In YouTube ads, he claimed to be a guru who had led more than a thousand clients to financial independence. But in reality, William Neil ‘Doc’ Gallagher was a fraudster, advertising his financial services from a Christian Protestant radio station in North Texas. With commercials promising returns of between 6 and 8%, he had convinced about two hundred pensioners, listeners of the Christian radio station, to entrust him with 32 million dollars, most of which he ‘burned’ in personal expenses. Financially, nothing new: Gallagher applied the classic ‘Ponzi scheme’, paying interest with money collected from new clients until the castle collapsed. The novelty lies in the fact that Gallagher exploited the notoriety and credibility of the Christian broadcasters (followed in the States by more than 20 million believers) to get rich. But in the end, justice presented him with his bill: the ‘money doctor’, now in his 80s, will have to serve three life sentences, in addition to the 25 years, he was sentenced to in 2020 by a Dallas court.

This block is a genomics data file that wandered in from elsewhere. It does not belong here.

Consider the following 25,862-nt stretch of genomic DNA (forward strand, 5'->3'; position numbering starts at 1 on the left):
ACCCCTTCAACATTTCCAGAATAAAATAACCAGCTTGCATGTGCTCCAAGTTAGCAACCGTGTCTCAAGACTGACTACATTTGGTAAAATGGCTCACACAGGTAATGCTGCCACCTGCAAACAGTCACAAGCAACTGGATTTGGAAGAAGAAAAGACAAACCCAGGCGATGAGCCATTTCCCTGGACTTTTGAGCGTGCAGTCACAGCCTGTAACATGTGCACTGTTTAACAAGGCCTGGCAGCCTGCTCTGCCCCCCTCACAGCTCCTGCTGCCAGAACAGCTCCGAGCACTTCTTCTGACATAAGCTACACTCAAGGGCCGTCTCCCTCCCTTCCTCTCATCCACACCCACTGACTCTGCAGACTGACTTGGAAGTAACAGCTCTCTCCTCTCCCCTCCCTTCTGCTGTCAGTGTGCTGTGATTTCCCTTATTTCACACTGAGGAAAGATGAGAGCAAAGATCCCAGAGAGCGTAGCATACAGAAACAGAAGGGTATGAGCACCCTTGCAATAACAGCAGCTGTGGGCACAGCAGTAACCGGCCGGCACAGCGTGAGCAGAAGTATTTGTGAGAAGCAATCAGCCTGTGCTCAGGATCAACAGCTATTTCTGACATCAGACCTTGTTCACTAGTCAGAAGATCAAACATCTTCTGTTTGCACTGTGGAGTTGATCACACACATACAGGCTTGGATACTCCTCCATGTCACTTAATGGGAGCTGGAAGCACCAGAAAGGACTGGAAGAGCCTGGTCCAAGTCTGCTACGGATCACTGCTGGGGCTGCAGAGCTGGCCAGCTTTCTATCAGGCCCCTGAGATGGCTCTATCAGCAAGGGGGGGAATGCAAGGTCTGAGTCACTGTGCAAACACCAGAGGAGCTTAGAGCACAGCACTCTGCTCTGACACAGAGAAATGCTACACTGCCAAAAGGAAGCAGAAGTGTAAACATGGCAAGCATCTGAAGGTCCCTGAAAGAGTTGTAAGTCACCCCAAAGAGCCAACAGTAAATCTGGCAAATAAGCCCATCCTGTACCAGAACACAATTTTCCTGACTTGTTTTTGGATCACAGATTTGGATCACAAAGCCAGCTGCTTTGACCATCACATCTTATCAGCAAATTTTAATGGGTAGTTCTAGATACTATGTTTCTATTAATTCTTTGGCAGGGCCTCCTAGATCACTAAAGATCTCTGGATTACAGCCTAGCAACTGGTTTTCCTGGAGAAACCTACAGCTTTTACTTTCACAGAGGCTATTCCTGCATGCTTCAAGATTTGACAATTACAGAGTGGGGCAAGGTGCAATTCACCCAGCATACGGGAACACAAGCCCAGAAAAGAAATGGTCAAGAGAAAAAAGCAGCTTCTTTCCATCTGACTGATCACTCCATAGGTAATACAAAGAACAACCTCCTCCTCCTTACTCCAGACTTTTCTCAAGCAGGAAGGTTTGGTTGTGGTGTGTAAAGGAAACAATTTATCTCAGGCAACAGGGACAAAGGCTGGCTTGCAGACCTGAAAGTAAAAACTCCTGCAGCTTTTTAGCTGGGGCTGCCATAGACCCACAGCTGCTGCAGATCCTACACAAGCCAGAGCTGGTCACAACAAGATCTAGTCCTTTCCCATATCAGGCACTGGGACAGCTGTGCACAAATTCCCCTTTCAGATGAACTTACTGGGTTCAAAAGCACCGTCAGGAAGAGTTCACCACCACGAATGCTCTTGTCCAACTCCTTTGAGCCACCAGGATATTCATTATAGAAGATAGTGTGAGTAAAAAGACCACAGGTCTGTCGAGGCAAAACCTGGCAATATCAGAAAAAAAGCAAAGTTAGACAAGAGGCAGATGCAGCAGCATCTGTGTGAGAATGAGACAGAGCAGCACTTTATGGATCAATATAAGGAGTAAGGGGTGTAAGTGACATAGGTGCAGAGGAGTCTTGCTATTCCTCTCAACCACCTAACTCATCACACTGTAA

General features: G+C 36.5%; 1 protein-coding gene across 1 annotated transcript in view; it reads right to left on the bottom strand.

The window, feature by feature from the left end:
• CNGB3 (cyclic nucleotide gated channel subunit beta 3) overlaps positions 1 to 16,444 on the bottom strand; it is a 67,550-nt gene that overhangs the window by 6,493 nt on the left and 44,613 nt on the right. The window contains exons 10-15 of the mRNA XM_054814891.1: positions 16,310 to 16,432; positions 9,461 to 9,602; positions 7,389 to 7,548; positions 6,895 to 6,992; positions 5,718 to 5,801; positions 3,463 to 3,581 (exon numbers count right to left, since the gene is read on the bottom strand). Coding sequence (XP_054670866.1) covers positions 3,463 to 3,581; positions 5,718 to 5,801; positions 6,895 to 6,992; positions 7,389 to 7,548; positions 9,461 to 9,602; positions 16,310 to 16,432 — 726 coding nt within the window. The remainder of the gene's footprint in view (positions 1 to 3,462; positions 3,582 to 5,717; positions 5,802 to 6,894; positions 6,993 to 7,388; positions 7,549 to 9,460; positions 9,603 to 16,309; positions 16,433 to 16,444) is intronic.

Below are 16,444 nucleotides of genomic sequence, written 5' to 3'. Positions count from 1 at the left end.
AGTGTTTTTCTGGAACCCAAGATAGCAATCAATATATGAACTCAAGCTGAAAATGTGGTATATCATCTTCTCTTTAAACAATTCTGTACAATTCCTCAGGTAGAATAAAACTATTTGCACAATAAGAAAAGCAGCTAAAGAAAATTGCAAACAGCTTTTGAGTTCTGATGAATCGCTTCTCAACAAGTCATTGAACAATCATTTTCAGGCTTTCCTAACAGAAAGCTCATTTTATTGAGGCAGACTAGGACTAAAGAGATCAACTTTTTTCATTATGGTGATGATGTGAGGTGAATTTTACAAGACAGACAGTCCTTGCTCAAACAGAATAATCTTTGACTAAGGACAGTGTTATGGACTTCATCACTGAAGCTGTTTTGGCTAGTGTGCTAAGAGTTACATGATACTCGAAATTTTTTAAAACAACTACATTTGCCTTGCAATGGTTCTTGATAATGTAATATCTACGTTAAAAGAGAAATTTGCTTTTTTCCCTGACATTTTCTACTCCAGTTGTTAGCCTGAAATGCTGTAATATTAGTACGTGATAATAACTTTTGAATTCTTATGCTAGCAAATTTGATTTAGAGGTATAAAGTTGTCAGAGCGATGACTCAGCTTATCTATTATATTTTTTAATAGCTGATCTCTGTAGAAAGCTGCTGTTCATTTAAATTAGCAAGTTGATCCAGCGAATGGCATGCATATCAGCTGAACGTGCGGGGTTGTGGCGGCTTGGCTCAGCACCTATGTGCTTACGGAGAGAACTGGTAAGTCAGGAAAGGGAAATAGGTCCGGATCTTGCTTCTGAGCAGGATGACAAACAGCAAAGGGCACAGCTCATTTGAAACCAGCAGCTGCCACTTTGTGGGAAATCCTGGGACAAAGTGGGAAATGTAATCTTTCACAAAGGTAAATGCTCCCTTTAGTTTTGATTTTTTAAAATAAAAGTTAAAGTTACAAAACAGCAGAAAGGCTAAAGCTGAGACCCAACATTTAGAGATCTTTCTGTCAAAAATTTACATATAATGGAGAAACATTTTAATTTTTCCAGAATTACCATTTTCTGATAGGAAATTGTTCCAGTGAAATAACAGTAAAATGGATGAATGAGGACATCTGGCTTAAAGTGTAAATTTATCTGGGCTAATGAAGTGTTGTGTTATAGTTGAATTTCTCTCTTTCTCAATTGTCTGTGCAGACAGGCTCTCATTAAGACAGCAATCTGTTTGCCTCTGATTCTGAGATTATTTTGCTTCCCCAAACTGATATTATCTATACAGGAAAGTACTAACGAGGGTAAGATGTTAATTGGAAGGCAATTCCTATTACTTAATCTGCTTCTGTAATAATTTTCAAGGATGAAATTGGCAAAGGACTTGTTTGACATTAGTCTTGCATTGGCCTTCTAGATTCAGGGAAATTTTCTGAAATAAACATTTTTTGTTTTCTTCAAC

The abandonment of thermic engines is a mandatory goal to reduce CO2 emissions. The automotive industry is getting ready and among the aspects that are being discussed, there is also radio listening. On electric cars, HF interference is generated primarily by the frequency converter, a device that controls the amount of power delivered by the electric motor by turning the voltage on and off thousands of times per second. This generates signals that fall in the medium wave broadcast band: electrical noises (such as distortion and crackling) similar to those emitted by smartphones, TVs, computers, vacuum cleaners and hair dryers. In addition, static electricity, which creates crackles, increases with the power of the motors. So much so that some manufacturers, such as BMW, Mini, Tesla and Volkswagen have eliminated the AM band on their current cars. Others, like General Motors, are studying the problem, but the solution isn’t around the corner. Xperi Corporation, a leading digital radio company, whose HD Radio standard (a patent it owns) is used both in the FM and AM band, claims that its transmission system is not afraid of interference. And it presented test results at NAB Broadcast Engineering and Information Technology, the annual conference of American broadcasters. According to Pooja Nair, an engineer at Xperi Corporation, a fully digital AM signal resists interference much better than an analogue one.